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Absolute Dating
Absolute dating is the process of determining an age on a specified chronology in archaeology and geology. Some scientists prefer the terms chronometric or calendar dating, as use of the word "absolute" implies an unwarranted certainty of accuracy. Absolute dating provides a numerical age or range in contrast with relative dating which places events in order without any measure of the age between events. In archaeology, absolute dating is usually based on the physical, chemical, and life properties of the materials of artifacts, buildings, or other items that have been modified by humans and by historical associations with materials with known dates (coins and written history)
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Stratigraphy
Stratigraphy is a branch of geology concerned with the study of rock layers (strata) and layering (stratification). It is primarily used in the study of sedimentary and layered volcanic rocks
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Annum
A year is the orbital period of the Earth moving in its orbit around the Sun. Due to the Earth's axial tilt, the course of a year sees the passing of the seasons, marked by changes in weather, the hours of daylight, and, consequently, vegetation and soil fertility. In temperate and subpolar regions around the planet, four seasons are generally recognized: spring, summer, autumn and winter. In tropical and subtropical regions several geographical sectors do not present defined seasons; but in the seasonal tropics, the annual wet and dry seasons are recognized and tracked. The current year is 2018. A calendar year is an approximation of the number of days of the Earth's orbital period as counted in a given calendar. The Gregorian, or modern, calendar, presents its calendar year to be either a common year of 365 days or a leap year of 366 days, as do the Julian calendars; see below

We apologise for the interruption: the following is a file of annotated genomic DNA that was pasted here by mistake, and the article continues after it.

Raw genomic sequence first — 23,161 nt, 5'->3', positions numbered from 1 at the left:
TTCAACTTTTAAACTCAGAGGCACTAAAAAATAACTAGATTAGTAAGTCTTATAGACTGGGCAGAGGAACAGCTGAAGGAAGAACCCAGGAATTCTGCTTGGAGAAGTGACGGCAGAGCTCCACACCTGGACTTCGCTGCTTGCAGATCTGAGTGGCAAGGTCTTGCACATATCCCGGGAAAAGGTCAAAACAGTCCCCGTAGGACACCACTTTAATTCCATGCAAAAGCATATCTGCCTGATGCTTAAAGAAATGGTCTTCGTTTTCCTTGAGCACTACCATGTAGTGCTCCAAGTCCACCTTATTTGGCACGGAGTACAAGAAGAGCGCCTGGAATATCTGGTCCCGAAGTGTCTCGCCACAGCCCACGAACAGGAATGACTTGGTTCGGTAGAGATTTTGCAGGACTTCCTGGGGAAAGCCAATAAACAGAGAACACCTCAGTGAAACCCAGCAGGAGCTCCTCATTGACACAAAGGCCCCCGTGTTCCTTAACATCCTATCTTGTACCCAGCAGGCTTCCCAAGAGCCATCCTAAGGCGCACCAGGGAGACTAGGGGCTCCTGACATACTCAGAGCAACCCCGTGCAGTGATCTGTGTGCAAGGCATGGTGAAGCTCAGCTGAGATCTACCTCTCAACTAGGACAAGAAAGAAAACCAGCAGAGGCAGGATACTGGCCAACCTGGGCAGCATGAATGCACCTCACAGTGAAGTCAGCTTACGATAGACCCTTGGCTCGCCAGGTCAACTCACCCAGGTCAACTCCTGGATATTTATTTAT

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Greek Language
Greek (Modern Greek: ελληνικά, elliniká) is an independent branch of the Indo-European family of languages, native to Greece, Cyprus, Albania and other parts of the Eastern Mediterranean and the Black Sea. It has the longest documented history of any living Indo-European language, spanning at least 3,500 years of written records. Its writing system has been the Greek alphabet for the major part of its history; other systems, such as Linear B and the Cypriot syllabary, were used previously. The alphabet arose from the Phoenician script and was in turn the basis of the Latin, Cyrillic, Armenian, Coptic, Gothic, and many other writing systems. The Greek language holds an important place in the history of the Western world and Christianity; the canon of ancient Greek literature includes works in the Western canon such as the epic poems Iliad and Odyssey
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Special
Special or the specials or variation, may refer to:

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Geochronology
Geochronology is the science of determining the age of rocks, fossils, and sediments using signatures inherent in the rocks themselves. Absolute geochronology can be accomplished through radioactive isotopes, whereas relative geochronology is provided by tools such as palaeomagnetism and stable isotope ratios. By combining multiple geochronological (and biostratigraphic) indicators the precision of the recovered age can be improved. Geochronology is different in application from biostratigraphy, which is the science of assigning sedimentary rocks to a known geological period via describing, cataloguing and comparing fossil floral and faunal assemblages. Biostratigraphy does not directly provide an absolute age determination of a rock, but merely places it within an interval of time at which that fossil assemblage is known to have coexisted
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Boring Billion
The Boring Billion is a term coined by palaeontologist Martin Brasier to refer to the approximately one billion-year period between 1.8 and 0.8 Ga in Earth's history that is characterized by environmental, evolutionary, and lithospheric stability. It has also been termed the "Barren Billion", "Dullest Time on Earth" and "Earth’s Middle Ages". In the time leadi